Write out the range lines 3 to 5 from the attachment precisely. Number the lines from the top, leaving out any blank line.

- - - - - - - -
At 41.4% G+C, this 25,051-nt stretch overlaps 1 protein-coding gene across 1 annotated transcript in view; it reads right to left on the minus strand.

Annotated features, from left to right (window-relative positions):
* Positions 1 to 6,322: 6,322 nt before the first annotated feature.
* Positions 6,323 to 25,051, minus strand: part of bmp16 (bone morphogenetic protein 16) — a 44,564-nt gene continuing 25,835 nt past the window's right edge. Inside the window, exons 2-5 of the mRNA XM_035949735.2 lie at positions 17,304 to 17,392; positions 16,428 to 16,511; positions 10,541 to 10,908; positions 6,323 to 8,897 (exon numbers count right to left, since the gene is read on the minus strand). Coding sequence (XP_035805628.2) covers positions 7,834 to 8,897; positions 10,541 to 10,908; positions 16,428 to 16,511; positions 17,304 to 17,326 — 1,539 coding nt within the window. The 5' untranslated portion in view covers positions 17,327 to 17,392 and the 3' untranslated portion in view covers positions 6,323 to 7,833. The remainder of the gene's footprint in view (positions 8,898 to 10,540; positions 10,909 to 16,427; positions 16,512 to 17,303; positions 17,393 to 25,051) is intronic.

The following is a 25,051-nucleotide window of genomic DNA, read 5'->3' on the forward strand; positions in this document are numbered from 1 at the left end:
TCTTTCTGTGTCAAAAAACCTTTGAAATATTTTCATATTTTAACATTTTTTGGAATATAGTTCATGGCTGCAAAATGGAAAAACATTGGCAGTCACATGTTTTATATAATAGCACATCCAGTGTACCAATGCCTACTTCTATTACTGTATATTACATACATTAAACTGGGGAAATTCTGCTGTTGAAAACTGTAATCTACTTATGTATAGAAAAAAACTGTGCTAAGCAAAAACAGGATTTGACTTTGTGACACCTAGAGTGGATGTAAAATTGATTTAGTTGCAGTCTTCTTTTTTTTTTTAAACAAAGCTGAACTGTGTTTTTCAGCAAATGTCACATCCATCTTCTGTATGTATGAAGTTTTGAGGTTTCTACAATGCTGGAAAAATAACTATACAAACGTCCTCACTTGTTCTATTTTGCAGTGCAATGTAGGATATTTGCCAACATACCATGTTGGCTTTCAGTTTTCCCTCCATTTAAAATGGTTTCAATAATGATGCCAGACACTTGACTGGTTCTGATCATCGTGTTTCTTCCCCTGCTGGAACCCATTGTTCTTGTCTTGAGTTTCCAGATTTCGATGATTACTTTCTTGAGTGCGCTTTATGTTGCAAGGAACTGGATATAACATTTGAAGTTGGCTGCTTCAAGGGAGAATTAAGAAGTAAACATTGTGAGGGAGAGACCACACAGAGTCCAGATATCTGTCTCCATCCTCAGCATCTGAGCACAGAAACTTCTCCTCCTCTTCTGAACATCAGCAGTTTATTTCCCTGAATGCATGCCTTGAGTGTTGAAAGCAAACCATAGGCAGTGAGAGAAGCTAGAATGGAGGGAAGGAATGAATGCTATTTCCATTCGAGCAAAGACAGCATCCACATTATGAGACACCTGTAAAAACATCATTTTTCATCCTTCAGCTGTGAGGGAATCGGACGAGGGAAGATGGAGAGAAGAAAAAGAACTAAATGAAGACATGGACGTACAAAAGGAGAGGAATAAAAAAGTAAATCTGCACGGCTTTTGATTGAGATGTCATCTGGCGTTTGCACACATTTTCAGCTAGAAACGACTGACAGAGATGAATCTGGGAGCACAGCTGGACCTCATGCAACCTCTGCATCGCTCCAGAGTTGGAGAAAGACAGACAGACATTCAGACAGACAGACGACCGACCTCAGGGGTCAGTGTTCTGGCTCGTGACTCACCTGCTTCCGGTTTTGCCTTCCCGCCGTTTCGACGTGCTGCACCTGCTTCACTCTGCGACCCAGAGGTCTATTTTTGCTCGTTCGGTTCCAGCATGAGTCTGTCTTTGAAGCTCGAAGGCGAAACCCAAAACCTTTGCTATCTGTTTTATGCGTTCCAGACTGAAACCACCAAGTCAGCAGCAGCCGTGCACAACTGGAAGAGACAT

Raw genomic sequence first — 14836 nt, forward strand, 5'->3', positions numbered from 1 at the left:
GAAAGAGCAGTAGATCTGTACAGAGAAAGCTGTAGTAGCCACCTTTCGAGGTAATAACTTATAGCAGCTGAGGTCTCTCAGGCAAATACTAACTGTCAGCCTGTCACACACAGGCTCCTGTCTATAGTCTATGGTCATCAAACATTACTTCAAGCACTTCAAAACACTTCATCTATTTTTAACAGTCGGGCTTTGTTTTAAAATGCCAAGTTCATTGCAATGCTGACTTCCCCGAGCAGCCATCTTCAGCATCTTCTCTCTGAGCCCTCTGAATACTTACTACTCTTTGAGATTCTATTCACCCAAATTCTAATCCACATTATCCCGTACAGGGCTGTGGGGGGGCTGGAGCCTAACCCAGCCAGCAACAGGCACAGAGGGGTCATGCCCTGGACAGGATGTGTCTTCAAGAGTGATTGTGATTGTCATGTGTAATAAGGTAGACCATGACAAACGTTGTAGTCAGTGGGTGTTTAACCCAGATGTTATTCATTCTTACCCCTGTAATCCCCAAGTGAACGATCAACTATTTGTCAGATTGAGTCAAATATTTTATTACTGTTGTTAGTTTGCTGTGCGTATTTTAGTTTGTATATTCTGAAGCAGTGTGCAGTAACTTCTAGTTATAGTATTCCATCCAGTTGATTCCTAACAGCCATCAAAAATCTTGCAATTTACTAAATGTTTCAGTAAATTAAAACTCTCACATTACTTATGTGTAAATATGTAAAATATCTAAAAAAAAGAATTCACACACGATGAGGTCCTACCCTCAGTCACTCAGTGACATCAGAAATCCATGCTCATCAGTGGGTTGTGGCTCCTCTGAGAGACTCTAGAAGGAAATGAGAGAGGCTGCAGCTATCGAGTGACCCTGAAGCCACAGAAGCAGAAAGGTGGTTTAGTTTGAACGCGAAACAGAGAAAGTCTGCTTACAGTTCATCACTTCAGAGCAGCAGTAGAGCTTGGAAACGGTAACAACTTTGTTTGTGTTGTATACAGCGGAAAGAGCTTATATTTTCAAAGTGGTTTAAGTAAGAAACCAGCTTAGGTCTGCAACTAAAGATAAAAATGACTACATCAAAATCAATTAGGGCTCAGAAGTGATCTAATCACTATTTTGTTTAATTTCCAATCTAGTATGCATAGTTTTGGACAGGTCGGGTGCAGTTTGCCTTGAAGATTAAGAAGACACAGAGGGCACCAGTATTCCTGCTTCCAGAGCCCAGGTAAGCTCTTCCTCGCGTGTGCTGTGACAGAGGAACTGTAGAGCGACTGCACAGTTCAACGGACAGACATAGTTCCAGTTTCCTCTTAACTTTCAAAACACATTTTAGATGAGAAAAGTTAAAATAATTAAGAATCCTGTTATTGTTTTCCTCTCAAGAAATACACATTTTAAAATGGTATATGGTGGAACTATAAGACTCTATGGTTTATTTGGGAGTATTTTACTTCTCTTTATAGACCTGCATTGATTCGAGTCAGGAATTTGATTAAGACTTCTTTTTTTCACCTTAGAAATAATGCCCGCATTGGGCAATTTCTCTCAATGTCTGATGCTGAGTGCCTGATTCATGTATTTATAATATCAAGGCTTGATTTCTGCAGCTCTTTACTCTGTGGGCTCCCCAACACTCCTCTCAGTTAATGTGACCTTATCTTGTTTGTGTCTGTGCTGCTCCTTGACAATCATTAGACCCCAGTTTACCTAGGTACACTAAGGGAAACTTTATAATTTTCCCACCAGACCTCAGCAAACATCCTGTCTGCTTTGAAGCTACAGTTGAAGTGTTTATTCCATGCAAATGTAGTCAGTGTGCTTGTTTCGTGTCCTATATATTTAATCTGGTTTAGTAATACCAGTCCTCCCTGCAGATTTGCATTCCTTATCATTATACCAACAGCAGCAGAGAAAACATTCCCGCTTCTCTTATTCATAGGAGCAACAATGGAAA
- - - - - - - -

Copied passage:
* Positions 1 to 6,322: 6,322 nt before the first annotated feature.
* Positions 6,323 to 25,051, minus strand: part of bmp16 (bone morphogenetic protein 16) — a 44,564-nt gene continuing 25,835 nt past the window's right edge. Inside the window, exons 2-5 of the mRNA XM_035949735.2 lie at positions 17,304 to 17,392; positions 16,428 to 16,511; positions 10,541 to 10,908; positions 6,323 to 8,897 (exon numbers count right to left, since the gene is read on the minus strand). Coding sequence (XP_035805628.2) covers positions 7,834 to 8,897; positions 10,541 to 10,908; positions 16,428 to 16,511; positions 17,304 to 17,326 — 1,539 coding nt within the window. The 5' untranslated portion in view covers positions 17,327 to 17,392 and the 3' untranslated portion in view covers positions 6,323 to 7,833. The remainder of the gene's footprint in view (positions 8,898 to 10,540; positions 10,909 to 16,427; positions 16,512 to 17,303; positions 17,393 to 25,051) is intronic.

The following is a 25,051-nucleotide window of genomic DNA, read 5'->3' on the forward strand; positions in this document are numbered from 1 at the left end: